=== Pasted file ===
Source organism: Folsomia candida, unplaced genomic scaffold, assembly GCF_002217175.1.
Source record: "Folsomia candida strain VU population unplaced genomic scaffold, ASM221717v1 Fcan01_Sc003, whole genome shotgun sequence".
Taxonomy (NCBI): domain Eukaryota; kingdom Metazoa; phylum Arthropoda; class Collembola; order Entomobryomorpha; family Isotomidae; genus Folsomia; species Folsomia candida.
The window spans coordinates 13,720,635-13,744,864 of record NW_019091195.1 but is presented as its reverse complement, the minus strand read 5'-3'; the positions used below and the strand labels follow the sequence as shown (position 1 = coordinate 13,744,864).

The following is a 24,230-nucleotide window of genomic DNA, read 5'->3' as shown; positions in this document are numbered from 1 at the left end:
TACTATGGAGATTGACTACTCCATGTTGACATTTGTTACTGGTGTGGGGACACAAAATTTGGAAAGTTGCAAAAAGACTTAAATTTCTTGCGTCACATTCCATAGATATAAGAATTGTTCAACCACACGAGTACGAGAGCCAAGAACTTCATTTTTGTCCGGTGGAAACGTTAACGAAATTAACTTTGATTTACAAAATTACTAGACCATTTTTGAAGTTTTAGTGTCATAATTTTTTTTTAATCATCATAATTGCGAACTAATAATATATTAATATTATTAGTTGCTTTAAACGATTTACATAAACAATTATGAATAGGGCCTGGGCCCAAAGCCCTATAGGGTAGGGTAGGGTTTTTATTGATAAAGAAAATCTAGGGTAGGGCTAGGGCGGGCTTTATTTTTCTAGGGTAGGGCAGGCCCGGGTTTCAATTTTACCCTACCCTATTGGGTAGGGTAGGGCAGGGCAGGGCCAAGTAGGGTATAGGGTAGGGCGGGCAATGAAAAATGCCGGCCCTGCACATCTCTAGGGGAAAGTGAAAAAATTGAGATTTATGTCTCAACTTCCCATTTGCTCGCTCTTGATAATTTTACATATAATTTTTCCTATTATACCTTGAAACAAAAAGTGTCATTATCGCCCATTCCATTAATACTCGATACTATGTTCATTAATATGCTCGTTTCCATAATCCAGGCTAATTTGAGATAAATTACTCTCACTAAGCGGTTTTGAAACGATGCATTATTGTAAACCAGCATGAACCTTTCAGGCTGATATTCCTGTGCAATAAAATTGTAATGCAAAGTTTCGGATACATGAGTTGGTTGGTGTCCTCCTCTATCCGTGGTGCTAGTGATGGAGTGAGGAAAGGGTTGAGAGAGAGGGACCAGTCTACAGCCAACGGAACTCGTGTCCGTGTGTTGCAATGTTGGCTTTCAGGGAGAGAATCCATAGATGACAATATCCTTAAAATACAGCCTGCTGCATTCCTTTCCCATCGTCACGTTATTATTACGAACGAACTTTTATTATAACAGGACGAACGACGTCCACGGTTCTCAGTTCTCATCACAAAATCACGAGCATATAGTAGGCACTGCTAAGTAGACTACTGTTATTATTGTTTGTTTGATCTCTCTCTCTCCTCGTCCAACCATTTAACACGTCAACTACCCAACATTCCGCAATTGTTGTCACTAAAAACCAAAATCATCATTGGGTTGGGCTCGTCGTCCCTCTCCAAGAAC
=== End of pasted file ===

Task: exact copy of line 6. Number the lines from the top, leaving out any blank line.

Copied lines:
TACTATGGAGATTGACTACTCCATGTTGACATTTGTTACTGGTGTGGGGACACAAAATTTGGAAAGTTGCAAAAAGACTTAAATTTCTTGCGTCACATTCCATAGATATAAGAATTGTTCAACCACACGAGTACGAGAGCCAAGAACTTCATTTTTGTCCGGTGGAAACGTTAACGAAATTAACTTTGATTTACAAAATTACTAGACCATTTTTGAAGTTTTAGTGTCATAATTTTTTTTTAATCATCATAATTGCGAACTAATAATATATTAATATTATTAGTTGCTTTAAACGATTTACATAAACAATTATGAATAGGGCCTGGGCCCAAAGCCCTATAGGGTAGGGTAGGGTTTTTATTGATAAAGAAAATCTAGGGTAGGGCTAGGGCGGGCTTTATTTTTCTAGGGTAGGGCAGGCCCGGGTTTCAATTTTACCCTACCCTATTGGGTAGGGTAGGGCAGGGCAGGGCCAAGTAGGGTATAGGGTAGGGCGGGCAATGAAAAATGCCGGCCCTGCACATCTCTAGGGGAAAGTGAAAAAATTGAGATTTATGTCTCAACTTCCCATTTGCTCGCTCTTGATAATTTTACATATAATTTTTCCTATTATACCTTGAAACAAAAAGTGTCATTATCGCCCATTCCATTAATACTCGATACTATGTTCATTAATATGCTCGTTTCCATAATCCAGGCTAATTTGAGATAAATTACTCTCACTAAGCGGTTTTGAAACGATGCATTATTGTAAACCAGCATGAACCTTTCAGGCTGATATTCCTGTGCAATAAAATTGTAATGCAAAGTTTCGGATACATGAGTTGGTTGGTGTCCTCCTCTATCCGTGGTGCTAGTGATGGAGTGAGGAAAGGGTTGAGAGAGAGGGACCAGTCTACAGCCAACGGAACTCGTGTCCGTGTGTTGCAATGTTGGCTTTCAGGGAGAGAATCCATAGATGACAATATCCTTAAAATACAGCCTGCTGCATTCCTTTCCCATCGTCACGTTATTATTACGAACGAACTTTTATTATAACAGGACGAACGACGTCCACGGTTCTCAGTTCTCATCACAAAATCACGAGCATATAGTAGGCACTGCTAAGTAGACTACTGTTATTATTGTTTGTTTGATCTCTCTCTCTCCTCGTCCAACCATTTAACACGTCAACTACCCAACATTCCGCAATTGTTGTCACTAAAAACCAAAATCATCATTGGGTTGGGCTCGTCGTCCCTCTCCAAGAAC